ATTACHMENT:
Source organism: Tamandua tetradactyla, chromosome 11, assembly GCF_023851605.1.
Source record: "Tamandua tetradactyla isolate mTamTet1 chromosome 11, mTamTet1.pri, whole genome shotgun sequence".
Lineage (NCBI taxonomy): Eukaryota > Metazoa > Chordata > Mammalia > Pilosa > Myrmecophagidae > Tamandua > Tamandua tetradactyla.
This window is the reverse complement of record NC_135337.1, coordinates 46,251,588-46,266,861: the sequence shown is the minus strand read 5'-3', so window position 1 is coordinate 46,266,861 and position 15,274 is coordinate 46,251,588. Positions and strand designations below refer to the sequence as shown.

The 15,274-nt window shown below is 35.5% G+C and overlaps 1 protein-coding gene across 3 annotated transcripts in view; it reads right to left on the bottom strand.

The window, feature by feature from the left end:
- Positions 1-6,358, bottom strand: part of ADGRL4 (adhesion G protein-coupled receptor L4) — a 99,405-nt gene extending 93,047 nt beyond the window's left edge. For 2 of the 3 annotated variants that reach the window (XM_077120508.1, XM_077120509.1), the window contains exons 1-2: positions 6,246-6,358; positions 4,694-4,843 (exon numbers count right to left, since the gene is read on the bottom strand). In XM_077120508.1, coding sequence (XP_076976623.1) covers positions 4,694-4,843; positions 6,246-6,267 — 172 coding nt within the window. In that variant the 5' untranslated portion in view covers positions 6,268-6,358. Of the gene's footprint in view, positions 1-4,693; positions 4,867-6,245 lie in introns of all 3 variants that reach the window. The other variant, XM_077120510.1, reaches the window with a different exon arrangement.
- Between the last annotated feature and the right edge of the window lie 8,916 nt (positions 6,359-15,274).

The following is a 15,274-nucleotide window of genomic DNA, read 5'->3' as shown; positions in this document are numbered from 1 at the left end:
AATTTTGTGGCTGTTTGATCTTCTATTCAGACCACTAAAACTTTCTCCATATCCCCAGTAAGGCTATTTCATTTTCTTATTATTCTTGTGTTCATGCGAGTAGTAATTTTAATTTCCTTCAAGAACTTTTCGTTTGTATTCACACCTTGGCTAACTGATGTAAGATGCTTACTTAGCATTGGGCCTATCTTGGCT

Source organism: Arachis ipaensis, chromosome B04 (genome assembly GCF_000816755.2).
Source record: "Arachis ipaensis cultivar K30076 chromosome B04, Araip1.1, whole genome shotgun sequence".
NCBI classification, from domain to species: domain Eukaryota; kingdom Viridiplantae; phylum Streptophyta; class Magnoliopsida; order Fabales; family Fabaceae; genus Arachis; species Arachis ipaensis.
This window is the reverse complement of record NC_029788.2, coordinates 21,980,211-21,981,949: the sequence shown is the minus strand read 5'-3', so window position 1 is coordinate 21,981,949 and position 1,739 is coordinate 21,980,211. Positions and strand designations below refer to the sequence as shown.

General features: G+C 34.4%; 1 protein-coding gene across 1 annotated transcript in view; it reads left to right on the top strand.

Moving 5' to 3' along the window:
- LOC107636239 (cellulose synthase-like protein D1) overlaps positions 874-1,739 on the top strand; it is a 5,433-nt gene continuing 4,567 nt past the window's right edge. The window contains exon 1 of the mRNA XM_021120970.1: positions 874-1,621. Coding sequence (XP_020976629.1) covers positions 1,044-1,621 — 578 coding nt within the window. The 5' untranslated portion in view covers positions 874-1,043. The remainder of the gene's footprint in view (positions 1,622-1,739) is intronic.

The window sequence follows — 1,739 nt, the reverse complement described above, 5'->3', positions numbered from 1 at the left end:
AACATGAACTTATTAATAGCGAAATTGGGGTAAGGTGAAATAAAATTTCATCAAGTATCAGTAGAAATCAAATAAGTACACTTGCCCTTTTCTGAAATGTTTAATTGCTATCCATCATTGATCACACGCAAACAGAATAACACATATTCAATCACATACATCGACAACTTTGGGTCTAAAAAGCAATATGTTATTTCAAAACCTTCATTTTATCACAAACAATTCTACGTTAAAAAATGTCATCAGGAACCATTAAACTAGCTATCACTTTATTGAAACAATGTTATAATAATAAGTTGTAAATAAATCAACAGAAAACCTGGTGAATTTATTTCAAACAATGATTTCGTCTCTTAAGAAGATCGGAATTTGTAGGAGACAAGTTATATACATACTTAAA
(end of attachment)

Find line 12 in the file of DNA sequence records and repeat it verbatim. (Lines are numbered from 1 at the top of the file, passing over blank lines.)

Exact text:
Source record: "Arachis ipaensis cultivar K30076 chromosome B04, Araip1.1, whole genome shotgun sequence".